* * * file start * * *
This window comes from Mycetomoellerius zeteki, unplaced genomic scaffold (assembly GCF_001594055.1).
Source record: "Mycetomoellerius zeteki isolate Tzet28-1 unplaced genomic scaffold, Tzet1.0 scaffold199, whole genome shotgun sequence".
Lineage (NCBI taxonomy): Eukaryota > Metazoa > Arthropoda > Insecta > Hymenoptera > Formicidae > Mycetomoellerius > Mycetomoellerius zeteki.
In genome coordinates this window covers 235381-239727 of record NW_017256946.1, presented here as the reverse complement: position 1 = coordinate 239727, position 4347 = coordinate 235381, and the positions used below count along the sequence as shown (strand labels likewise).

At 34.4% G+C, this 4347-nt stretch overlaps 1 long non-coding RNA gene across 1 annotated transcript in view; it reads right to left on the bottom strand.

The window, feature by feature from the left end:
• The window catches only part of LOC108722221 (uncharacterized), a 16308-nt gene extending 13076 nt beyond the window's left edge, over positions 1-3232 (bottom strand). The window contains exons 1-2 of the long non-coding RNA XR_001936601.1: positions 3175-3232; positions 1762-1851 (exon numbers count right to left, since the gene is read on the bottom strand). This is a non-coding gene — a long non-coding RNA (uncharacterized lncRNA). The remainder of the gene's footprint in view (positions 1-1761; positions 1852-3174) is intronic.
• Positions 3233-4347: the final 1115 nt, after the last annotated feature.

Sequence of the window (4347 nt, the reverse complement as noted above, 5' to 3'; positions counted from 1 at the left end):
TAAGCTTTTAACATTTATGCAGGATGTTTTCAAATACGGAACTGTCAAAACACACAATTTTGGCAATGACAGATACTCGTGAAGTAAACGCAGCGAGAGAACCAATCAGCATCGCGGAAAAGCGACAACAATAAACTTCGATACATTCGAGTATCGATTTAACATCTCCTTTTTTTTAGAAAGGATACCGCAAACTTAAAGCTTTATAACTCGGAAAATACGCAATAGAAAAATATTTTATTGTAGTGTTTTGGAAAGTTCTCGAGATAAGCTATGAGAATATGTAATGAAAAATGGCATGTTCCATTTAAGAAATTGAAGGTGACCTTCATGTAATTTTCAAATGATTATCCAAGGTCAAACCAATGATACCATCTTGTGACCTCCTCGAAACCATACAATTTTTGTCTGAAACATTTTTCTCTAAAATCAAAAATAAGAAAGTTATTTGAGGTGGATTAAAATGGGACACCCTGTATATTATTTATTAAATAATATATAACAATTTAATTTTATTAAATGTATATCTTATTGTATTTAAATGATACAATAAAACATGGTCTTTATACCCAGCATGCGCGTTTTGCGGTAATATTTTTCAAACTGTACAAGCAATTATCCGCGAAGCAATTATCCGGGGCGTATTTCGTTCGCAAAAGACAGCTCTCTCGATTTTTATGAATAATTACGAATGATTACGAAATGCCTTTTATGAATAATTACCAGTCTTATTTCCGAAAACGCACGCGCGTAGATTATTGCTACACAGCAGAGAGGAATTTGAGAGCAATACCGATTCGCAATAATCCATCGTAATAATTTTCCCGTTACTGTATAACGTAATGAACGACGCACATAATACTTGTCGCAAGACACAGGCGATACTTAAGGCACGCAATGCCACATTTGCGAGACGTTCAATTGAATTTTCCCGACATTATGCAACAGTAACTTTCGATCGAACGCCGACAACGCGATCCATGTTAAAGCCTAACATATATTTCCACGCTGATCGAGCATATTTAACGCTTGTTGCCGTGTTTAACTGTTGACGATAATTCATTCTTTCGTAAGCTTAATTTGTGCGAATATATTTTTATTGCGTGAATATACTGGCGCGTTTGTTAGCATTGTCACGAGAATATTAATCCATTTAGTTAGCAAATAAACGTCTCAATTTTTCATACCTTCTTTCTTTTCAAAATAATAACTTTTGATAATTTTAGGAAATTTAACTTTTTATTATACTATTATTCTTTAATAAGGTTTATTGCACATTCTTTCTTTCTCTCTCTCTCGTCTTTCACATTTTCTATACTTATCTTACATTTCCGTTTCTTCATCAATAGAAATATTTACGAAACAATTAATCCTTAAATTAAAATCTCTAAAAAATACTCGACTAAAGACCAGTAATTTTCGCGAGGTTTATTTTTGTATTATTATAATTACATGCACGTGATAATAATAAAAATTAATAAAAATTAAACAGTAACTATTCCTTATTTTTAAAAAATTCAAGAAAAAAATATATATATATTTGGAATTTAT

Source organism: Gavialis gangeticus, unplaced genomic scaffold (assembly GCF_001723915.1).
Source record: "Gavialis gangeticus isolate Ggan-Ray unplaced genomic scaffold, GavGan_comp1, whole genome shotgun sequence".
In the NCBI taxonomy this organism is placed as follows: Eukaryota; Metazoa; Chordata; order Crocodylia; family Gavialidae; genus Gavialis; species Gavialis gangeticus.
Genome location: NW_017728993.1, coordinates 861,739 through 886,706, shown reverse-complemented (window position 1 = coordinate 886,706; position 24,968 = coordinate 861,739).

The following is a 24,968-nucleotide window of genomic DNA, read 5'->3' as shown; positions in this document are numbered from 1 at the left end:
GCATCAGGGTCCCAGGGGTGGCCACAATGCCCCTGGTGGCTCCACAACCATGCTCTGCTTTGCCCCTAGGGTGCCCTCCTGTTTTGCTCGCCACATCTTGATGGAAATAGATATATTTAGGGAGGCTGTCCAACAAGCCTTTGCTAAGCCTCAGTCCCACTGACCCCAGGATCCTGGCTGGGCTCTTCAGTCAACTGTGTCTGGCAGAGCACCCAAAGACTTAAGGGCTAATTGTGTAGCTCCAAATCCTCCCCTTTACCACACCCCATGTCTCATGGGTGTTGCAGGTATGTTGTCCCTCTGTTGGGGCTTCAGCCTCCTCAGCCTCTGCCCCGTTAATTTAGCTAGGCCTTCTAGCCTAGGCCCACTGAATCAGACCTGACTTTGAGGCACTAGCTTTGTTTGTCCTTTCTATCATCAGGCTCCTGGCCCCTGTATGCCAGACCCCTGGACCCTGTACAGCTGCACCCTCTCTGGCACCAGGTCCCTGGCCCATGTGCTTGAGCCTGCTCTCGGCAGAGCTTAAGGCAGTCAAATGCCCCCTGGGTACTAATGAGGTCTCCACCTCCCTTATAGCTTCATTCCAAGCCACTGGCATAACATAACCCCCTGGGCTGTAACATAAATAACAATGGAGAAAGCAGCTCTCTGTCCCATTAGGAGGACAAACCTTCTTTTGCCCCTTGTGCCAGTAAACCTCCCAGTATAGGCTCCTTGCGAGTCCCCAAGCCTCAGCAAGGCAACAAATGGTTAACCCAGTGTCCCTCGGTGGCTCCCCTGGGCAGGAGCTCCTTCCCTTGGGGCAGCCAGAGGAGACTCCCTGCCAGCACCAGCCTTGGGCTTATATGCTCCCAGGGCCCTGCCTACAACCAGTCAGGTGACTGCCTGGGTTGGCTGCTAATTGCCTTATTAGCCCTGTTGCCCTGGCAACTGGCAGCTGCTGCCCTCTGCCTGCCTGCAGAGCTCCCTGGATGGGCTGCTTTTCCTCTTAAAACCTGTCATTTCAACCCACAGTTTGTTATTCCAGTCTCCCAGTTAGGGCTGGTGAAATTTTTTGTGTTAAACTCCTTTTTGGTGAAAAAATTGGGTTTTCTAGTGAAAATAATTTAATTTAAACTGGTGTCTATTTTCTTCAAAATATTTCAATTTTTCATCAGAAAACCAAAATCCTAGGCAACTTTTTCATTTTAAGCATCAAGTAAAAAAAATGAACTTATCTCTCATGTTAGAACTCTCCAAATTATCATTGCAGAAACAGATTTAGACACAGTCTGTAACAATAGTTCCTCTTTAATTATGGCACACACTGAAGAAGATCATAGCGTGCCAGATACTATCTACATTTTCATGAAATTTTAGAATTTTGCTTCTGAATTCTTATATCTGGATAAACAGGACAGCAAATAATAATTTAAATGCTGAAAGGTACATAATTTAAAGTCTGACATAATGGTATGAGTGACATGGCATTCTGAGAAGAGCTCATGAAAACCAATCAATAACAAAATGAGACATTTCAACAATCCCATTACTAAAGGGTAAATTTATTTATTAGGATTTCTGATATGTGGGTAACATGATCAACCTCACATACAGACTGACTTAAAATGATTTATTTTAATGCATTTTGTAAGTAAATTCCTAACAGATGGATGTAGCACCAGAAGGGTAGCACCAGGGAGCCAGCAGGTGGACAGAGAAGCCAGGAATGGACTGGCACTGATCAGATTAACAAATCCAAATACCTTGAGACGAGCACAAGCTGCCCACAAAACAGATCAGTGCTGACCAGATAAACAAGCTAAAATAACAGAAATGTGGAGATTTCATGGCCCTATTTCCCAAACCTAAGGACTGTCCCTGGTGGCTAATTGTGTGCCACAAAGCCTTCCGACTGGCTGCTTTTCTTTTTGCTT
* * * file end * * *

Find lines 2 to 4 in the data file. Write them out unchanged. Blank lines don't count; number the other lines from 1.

Source record: "Mycetomoellerius zeteki isolate Tzet28-1 unplaced genomic scaffold, Tzet1.0 scaffold199, whole genome shotgun sequence".
Lineage (NCBI taxonomy): Eukaryota > Metazoa > Arthropoda > Insecta > Hymenoptera > Formicidae > Mycetomoellerius > Mycetomoellerius zeteki.
In genome coordinates this window covers 235381-239727 of record NW_017256946.1, presented here as the reverse complement: position 1 = coordinate 239727, position 4347 = coordinate 235381, and the positions used below count along the sequence as shown (strand labels likewise).